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cover of the book The Trouble With Diversity

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Happy Trails to You

What’s an Encyclopedia These Days?

Encyclopedia Britannica to Shut Down Print Operations

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Feynmann, John von Neumann, and Mental Models

Support Michael Sporn’s Film about Edgar Allen Poe

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Nazi Rules for Regulating Funk ‘n Freedom

The Early History of Modern Computing: A Brief Chronology

Computing Encounters Being, an Addendum

On the Origin of Objects (towards a philosophy of computation)

Symposium on Graeber’s Debt

The Nightmare of Digital Film Preservation

Richard Petti on Occupy Wall Street: America HAS a Ruling Class

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Nick J. on The Valve - Closed For Renovation

Bill Benzon on Encyclopedia Britannica to Shut Down Print Operations

Norma on Encyclopedia Britannica to Shut Down Print Operations

Bill Benzon on What’s an Object, Metaphysically Speaking?

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Bill Benzon on A Dirty Dozen Sneaking up on the Apocalypse

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Tuesday, April 21, 2009

Zola’s La Curée

Posted by Adam Roberts on 04/21/09 at 11:41 AM

I’ve been reading through a stack of Zola’s Rougon-Macquarts recently (for an academic project about representations of Napoleon III) and I have just finished La Curée: the second in the sequence (I’m not reading them in order).  A thoroughly good read it is too: dripping with vividly rendered decadance, financial corruption and incest.  The novel is broadly about the Haussmann redevelopment of Paris, or more particularly about the enormous financial bubble, greed and dishonesty this redevelopment entailed.  Saccard is the property developer, wheeler-deelering in the multimillions; Renée is his bored, rather neurotic and oversexed young wife; Maxime is his grown-up son from his first marriage.  Maxime and Renée have an affair; Saccard finds out about it and isn’t too bothered because all he cares about is money-money-money.  It is, in other words, a rather obviously inverted retelling of Euripides Hippolytus (or Racine’s Phèdre); in the original myth, and despite Phaedra’s claims otherwise, mother and stepson don’t have an affair, and the (misinformed) father Theseus does care.  But rather than go into a detailed critical reading, I’ll note three things that, in particular, struck me.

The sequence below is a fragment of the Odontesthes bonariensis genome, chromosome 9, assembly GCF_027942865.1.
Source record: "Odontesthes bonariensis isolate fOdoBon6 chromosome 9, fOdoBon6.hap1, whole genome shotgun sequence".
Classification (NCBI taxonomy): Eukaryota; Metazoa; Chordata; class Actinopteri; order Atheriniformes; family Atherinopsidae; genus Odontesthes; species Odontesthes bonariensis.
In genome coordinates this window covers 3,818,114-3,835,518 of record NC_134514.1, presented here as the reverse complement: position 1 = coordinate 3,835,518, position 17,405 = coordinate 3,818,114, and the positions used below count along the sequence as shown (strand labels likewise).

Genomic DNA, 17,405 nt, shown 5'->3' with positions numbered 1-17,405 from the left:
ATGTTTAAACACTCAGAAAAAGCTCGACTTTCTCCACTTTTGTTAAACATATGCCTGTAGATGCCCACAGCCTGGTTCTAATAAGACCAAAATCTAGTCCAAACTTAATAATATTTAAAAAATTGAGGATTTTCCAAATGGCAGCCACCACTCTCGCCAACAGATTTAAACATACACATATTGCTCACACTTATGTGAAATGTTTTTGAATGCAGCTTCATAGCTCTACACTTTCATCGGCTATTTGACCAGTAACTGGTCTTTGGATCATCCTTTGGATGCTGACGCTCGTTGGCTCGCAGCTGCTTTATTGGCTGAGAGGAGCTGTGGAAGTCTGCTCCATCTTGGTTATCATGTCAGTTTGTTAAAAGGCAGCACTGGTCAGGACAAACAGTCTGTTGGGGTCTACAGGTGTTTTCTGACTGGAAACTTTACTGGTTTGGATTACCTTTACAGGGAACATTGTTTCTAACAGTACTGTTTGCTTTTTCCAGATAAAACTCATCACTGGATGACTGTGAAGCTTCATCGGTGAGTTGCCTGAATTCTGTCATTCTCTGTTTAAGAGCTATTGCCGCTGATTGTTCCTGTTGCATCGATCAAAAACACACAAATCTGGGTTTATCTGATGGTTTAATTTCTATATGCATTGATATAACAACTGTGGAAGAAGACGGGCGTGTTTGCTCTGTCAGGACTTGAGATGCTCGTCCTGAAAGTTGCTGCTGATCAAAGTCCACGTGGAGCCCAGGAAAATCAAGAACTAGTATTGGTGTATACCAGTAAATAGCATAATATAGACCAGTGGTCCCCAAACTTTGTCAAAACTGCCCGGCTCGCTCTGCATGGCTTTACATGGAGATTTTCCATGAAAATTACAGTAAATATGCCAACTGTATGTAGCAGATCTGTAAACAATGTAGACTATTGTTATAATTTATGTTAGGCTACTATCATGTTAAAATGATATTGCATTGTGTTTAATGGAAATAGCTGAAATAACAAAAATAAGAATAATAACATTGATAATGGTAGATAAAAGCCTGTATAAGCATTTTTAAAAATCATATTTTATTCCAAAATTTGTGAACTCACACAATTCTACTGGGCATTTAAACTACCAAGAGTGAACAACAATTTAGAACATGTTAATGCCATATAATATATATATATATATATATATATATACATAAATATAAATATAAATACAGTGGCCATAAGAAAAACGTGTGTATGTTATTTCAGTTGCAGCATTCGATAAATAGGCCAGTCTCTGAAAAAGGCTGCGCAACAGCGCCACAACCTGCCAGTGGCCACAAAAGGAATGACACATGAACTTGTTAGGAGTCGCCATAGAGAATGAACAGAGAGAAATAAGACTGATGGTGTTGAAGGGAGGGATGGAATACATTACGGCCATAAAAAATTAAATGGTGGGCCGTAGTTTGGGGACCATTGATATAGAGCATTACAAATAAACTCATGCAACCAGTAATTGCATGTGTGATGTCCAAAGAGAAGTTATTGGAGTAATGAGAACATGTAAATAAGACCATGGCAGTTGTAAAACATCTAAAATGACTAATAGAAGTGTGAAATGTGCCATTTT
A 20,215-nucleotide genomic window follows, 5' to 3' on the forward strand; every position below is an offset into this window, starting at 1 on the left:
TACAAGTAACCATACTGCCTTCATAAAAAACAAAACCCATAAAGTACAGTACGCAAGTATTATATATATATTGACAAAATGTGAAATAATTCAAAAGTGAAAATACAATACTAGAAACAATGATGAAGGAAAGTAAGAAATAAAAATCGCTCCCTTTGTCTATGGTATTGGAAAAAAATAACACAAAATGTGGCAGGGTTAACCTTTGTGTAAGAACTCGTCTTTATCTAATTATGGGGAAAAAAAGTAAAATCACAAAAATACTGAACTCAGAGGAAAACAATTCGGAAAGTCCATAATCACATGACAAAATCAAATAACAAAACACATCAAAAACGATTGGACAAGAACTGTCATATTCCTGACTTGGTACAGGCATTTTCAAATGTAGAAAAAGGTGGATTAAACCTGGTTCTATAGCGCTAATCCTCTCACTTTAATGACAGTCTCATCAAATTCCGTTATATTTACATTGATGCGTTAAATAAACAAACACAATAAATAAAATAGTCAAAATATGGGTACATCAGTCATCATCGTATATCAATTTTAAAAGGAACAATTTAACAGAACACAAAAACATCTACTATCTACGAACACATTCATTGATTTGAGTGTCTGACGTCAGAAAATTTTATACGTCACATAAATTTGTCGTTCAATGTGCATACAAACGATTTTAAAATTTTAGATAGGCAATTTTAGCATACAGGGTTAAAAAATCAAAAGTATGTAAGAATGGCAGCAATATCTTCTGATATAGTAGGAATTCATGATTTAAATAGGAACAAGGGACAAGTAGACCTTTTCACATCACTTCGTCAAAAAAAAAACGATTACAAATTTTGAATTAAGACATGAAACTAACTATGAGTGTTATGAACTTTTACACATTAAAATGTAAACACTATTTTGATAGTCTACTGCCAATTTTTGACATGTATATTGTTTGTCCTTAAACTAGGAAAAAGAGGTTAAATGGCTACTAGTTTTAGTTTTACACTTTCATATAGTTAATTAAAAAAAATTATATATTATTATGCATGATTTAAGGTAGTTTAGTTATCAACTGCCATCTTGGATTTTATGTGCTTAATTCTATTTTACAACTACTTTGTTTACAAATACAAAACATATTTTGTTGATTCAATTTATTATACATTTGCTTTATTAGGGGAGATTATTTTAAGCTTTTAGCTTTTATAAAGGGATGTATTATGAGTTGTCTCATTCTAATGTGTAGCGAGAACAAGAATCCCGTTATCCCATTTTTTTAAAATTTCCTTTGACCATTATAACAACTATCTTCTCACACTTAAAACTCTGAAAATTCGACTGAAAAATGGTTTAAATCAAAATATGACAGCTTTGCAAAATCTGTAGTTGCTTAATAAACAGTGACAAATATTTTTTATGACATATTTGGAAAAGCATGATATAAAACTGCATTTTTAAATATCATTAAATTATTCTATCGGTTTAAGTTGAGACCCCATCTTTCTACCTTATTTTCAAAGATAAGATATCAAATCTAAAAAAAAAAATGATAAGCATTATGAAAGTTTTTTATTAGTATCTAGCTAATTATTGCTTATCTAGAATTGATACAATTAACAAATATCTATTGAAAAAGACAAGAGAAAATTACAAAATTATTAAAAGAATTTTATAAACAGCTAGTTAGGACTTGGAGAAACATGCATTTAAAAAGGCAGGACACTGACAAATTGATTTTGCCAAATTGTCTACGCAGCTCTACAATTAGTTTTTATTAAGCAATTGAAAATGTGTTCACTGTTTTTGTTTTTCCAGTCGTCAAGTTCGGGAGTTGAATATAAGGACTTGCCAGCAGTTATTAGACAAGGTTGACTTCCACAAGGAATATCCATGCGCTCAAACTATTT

1.  Though his translation throughout is excellent, I don’t see why Brian Nelson has rendered the title as The Kill.  ‘La Curée’ means (I open my Collins-Robert) ‘the scramble for the spoils’, which is what the developers are doing with Paris in the book, and how Renée feels she is being treated.  What’s wrong with The Scramble for the Spoils as a title?  Or if Nelson doesn’t like translating a two word title with five, why not The Spoils?

2.  More interestingly, I love that the novel contains two splendidly early mentions (possibly first ever mentions) of things.  Here’s Saccard drooling over the money to be made redeveloping Paris: ‘His brain teemed with extravagant ideas.  He would have proposed in all seriousness to put Paris under an immense bell-glass, so as to transform it into a hothouse for forcing pineapples and sugar-cane.’ [98] The idea of a city underneath an enormous dome is, of course, a standard trope for twentieth-century science fiction.  Zola’s novel appeared in 1872.  Is this the earliest mention of this notion?  Can anybody think of an earlier one?

3. Probably not the earliest mention for this, but again a little startling in a novel published in 1872.  Our three main characters are at a society ball: ‘under the electric light ... the guaze, the lace, all those light, diaphanous materials mingled so well with the shoulders and tights that the soft pinks seemed alive.’ [213]


Surely those are gas lights and not electric, no?

By Sisyphus on 04/22/09 at 12:27 AM | Permanent link to this comment

Great review, Adam.  I was particularly struck by your comments on the translation of the title.  I didn’t think to look it up when I read the book, and had quietly assumed it was a literal translation.  As you say, ‘The Spoils’ would have been much better.

Interestingly, OUP didn’t translate ‘La Bete Humaine’ for the latest edition, which is just as well, as earlier editions used ‘Beast in Man’ or ‘The Human Beast’, which are both frightful.

I’m now inspired to find out whether there are earlier examples of cities under domes!